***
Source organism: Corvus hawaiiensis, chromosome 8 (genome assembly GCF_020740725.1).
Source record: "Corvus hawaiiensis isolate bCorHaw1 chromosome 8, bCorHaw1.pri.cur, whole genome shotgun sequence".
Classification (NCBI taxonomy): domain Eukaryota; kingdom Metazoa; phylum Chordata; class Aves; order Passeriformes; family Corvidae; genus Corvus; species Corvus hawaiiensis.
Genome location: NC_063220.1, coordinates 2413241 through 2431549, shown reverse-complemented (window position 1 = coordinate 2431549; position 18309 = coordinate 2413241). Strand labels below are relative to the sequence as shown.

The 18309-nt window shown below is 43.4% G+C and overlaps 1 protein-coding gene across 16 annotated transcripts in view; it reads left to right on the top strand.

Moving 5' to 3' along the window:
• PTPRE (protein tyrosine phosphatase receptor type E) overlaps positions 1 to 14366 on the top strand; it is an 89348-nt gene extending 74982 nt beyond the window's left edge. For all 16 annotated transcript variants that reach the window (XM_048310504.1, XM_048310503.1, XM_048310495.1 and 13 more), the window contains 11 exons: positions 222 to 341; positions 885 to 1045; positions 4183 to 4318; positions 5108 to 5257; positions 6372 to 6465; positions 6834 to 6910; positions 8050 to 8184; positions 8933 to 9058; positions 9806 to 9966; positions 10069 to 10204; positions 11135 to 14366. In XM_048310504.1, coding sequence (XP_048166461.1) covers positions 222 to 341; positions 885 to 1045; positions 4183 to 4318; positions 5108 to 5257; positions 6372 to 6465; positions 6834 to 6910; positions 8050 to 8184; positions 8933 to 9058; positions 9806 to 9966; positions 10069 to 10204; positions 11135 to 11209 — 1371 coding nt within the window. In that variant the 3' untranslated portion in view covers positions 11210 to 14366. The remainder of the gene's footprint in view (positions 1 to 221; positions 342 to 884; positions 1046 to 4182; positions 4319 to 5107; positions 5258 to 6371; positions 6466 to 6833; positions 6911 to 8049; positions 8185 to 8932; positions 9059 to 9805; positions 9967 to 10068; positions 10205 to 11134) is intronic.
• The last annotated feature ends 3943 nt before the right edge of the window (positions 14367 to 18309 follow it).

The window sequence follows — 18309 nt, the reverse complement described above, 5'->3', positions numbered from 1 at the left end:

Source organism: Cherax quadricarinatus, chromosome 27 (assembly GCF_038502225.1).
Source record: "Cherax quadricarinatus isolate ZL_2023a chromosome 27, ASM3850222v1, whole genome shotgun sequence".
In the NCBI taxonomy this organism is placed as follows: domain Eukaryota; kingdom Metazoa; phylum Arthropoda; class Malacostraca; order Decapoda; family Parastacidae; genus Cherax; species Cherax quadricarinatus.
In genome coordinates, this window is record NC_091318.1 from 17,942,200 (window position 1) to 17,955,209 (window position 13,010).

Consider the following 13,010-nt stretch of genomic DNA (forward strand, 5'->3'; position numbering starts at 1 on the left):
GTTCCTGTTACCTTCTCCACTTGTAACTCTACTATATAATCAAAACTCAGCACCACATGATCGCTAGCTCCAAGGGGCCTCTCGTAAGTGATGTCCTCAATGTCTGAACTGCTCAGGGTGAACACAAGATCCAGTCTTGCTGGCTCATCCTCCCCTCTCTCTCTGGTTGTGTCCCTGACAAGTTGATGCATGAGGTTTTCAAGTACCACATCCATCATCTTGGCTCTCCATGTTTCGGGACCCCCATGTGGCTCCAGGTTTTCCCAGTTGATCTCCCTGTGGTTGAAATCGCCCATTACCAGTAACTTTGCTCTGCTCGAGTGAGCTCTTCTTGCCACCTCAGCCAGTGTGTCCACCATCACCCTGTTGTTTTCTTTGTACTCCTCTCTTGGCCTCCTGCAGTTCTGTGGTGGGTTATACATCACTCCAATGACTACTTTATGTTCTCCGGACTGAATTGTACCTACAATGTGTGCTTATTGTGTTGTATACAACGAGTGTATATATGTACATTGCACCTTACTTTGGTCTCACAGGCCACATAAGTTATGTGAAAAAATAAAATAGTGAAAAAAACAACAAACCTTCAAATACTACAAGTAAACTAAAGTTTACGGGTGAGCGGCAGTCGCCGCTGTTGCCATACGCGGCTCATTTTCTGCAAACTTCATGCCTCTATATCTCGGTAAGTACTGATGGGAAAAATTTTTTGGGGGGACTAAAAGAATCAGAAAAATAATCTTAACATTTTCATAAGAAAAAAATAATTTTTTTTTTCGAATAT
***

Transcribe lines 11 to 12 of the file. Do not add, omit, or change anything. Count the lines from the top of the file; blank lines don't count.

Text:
Source record: "Cherax quadricarinatus isolate ZL_2023a chromosome 27, ASM3850222v1, whole genome shotgun sequence".
In the NCBI taxonomy this organism is placed as follows: domain Eukaryota; kingdom Metazoa; phylum Arthropoda; class Malacostraca; order Decapoda; family Parastacidae; genus Cherax; species Cherax quadricarinatus.